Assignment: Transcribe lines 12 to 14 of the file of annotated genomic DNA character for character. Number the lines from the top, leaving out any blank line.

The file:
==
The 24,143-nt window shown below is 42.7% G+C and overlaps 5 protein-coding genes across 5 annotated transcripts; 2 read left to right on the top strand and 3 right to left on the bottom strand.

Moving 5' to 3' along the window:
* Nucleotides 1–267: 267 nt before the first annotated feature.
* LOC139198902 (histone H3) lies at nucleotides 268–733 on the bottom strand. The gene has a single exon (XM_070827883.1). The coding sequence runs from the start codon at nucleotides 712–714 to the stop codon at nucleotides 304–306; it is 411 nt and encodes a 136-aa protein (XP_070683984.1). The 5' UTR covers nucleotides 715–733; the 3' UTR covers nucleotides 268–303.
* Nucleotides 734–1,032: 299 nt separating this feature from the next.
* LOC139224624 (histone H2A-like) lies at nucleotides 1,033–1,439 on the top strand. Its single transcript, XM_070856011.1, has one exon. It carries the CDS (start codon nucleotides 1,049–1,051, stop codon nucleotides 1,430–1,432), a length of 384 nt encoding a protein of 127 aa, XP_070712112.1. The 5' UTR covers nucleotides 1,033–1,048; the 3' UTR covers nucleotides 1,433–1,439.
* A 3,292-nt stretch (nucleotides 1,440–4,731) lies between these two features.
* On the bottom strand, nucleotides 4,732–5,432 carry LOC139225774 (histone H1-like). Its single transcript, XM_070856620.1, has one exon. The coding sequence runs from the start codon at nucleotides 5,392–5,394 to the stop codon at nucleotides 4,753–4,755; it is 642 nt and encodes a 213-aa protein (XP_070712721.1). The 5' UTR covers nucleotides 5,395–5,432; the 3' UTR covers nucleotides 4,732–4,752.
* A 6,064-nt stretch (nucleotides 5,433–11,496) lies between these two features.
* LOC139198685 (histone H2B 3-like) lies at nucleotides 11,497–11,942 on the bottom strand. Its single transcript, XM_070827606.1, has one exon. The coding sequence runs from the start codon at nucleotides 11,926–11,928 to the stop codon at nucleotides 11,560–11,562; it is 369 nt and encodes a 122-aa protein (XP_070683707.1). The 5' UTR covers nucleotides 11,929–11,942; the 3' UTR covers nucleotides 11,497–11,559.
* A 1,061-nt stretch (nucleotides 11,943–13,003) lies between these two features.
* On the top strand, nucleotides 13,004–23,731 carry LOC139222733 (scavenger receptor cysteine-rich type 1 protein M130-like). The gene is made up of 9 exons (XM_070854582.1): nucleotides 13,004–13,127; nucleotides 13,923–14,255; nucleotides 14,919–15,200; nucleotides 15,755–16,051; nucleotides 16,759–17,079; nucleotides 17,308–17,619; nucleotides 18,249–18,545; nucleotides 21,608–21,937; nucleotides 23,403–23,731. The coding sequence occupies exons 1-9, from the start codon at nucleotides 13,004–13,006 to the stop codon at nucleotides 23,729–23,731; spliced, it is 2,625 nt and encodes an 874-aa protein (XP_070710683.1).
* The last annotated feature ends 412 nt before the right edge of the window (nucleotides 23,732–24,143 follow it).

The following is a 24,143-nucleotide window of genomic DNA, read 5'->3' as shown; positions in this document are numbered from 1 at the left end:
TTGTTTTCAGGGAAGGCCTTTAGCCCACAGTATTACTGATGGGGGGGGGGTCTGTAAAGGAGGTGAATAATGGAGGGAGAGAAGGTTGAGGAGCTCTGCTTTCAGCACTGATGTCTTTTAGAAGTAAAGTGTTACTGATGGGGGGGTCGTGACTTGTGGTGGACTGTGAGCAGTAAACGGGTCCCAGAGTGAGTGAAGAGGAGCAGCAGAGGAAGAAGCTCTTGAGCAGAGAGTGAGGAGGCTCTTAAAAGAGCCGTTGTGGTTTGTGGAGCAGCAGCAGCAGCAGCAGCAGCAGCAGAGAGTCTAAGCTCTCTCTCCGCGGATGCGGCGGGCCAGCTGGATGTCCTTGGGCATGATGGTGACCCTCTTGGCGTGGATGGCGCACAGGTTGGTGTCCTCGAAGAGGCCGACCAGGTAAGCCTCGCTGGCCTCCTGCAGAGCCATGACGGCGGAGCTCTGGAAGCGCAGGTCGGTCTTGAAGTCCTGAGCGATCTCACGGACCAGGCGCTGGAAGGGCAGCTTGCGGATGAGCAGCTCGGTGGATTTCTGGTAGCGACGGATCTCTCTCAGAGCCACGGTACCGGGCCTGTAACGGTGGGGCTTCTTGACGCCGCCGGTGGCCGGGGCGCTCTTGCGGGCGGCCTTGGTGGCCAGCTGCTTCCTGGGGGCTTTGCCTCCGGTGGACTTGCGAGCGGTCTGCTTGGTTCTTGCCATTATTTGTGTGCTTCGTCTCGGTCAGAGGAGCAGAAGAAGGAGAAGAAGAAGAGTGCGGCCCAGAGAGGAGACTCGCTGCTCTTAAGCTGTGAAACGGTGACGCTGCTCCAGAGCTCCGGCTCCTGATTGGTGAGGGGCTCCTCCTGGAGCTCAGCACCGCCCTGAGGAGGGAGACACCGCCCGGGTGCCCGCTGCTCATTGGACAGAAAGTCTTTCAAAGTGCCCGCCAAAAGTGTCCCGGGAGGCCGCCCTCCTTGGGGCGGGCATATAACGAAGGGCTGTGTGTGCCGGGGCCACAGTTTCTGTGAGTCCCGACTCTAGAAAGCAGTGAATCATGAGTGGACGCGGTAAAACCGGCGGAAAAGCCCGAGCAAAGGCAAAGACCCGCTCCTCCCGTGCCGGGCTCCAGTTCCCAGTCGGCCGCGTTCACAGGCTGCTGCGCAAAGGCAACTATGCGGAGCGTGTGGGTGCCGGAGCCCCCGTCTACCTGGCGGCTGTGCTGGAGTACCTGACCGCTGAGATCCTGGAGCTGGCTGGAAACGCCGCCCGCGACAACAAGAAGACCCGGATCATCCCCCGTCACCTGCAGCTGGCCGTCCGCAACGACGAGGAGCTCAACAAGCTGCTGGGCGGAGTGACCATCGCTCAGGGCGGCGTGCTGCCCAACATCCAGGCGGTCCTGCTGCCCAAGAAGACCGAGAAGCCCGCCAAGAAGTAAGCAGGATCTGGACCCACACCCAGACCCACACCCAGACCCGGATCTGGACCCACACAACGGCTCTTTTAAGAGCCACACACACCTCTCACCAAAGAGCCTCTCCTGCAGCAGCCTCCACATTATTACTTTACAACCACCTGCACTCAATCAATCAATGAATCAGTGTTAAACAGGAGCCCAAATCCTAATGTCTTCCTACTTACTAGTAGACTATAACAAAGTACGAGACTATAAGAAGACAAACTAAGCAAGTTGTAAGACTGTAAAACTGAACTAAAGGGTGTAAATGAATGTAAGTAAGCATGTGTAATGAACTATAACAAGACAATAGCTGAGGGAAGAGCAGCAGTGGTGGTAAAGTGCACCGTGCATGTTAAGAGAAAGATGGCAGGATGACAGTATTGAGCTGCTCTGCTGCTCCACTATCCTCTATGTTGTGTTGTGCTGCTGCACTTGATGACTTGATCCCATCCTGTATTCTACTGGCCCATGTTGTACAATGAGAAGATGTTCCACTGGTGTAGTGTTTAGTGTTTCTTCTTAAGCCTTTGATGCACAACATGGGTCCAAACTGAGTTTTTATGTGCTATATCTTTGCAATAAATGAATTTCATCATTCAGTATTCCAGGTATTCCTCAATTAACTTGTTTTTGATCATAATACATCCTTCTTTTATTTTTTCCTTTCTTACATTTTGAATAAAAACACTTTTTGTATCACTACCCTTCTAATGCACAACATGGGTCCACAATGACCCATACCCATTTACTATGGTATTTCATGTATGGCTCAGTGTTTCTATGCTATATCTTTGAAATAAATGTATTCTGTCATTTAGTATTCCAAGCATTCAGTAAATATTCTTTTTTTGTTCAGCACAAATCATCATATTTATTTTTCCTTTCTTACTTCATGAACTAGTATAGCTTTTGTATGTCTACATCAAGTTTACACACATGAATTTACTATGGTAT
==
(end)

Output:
* On the top strand, nucleotides 13,004–23,731 carry LOC139222733 (scavenger receptor cysteine-rich type 1 protein M130-like). The gene is made up of 9 exons (XM_070854582.1): nucleotides 13,004–13,127; nucleotides 13,923–14,255; nucleotides 14,919–15,200; nucleotides 15,755–16,051; nucleotides 16,759–17,079; nucleotides 17,308–17,619; nucleotides 18,249–18,545; nucleotides 21,608–21,937; nucleotides 23,403–23,731. The coding sequence occupies exons 1-9, from the start codon at nucleotides 13,004–13,006 to the stop codon at nucleotides 23,729–23,731; spliced, it is 2,625 nt and encodes an 874-aa protein (XP_070710683.1).
* The last annotated feature ends 412 nt before the right edge of the window (nucleotides 23,732–24,143 follow it).

The following is a 24,143-nucleotide window of genomic DNA, read 5'->3' as shown; positions in this document are numbered from 1 at the left end: